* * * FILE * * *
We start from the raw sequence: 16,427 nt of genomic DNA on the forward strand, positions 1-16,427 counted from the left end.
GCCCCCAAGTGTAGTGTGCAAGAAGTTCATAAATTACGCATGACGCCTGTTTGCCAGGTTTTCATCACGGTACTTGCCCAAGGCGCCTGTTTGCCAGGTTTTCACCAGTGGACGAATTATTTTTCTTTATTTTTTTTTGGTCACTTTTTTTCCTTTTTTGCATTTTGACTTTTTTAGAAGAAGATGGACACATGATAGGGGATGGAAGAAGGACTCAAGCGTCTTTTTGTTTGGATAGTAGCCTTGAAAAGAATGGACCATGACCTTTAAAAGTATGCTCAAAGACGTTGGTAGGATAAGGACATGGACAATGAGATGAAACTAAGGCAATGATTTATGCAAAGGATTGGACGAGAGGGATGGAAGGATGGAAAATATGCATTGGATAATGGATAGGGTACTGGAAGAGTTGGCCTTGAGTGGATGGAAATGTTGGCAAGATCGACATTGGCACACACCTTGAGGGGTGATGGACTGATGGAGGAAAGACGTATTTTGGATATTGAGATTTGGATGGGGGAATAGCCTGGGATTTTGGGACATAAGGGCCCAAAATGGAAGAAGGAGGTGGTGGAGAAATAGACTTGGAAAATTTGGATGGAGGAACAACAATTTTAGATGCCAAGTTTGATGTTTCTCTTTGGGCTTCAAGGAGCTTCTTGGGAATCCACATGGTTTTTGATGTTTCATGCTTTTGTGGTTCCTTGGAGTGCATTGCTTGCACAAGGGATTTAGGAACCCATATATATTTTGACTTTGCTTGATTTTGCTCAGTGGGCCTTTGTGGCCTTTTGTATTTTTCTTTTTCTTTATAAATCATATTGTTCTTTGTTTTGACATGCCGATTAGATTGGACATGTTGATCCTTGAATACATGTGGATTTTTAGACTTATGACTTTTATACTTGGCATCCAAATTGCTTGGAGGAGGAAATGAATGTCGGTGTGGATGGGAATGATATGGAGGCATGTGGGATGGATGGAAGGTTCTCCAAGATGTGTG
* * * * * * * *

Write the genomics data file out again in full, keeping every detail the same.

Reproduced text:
We start from the raw sequence: 16,427 nt of genomic DNA on the forward strand, positions 1-16,427 counted from the left end.
GCCCCCAAGTGTAGTGTGCAAGAAGTTCATAAATTACGCATGACGCCTGTTTGCCAGGTTTTCATCACGGTACTTGCCCAAGGCGCCTGTTTGCCAGGTTTTCACCAGTGGACGAATTATTTTTCTTTATTTTTTTTTGGTCACTTTTTTTCCTTTTTTGCATTTTGACTTTTTTAGAAGAAGATGGACACATGATAGGGGATGGAAGAAGGACTCAAGCGTCTTTTTGTTTGGATAGTAGCCTTGAAAAGAATGGACCATGACCTTTAAAAGTATGCTCAAAGACGTTGGTAGGATAAGGACATGGACAATGAGATGAAACTAAGGCAATGATTTATGCAAAGGATTGGACGAGAGGGATGGAAGGATGGAAAATATGCATTGGATAATGGATAGGGTACTGGAAGAGTTGGCCTTGAGTGGATGGAAATGTTGGCAAGATCGACATTGGCACACACCTTGAGGGGTGATGGACTGATGGAGGAAAGACGTATTTTGGATATTGAGATTTGGATGGGGGAATAGCCTGGGATTTTGGGACATAAGGGCCCAAAATGGAAGAAGGAGGTGGTGGAGAAATAGACTTGGAAAATTTGGATGGAGGAACAACAATTTTAGATGCCAAGTTTGATGTTTCTCTTTGGGCTTCAAGGAGCTTCTTGGGAATCCACATGGTTTTTGATGTTTCATGCTTTTGTGGTTCCTTGGAGTGCATTGCTTGCACAAGGGATTTAGGAACCCATATATATTTTGACTTTGCTTGATTTTGCTCAGTGGGCCTTTGTGGCCTTTTGTATTTTTCTTTTTCTTTATAAATCATATTGTTCTTTGTTTTGACATGCCGATTAGATTGGACATGTTGATCCTTGAATACATGTGGATTTTTAGACTTATGACTTTTATACTTGGCATCCAAATTGCTTGGAGGAGGAAATGAATGTCGGTGTGGATGGGAATGATATGGAGGCATGTGGGATGGATGGAAGGTTCTCCAAGATGTGTG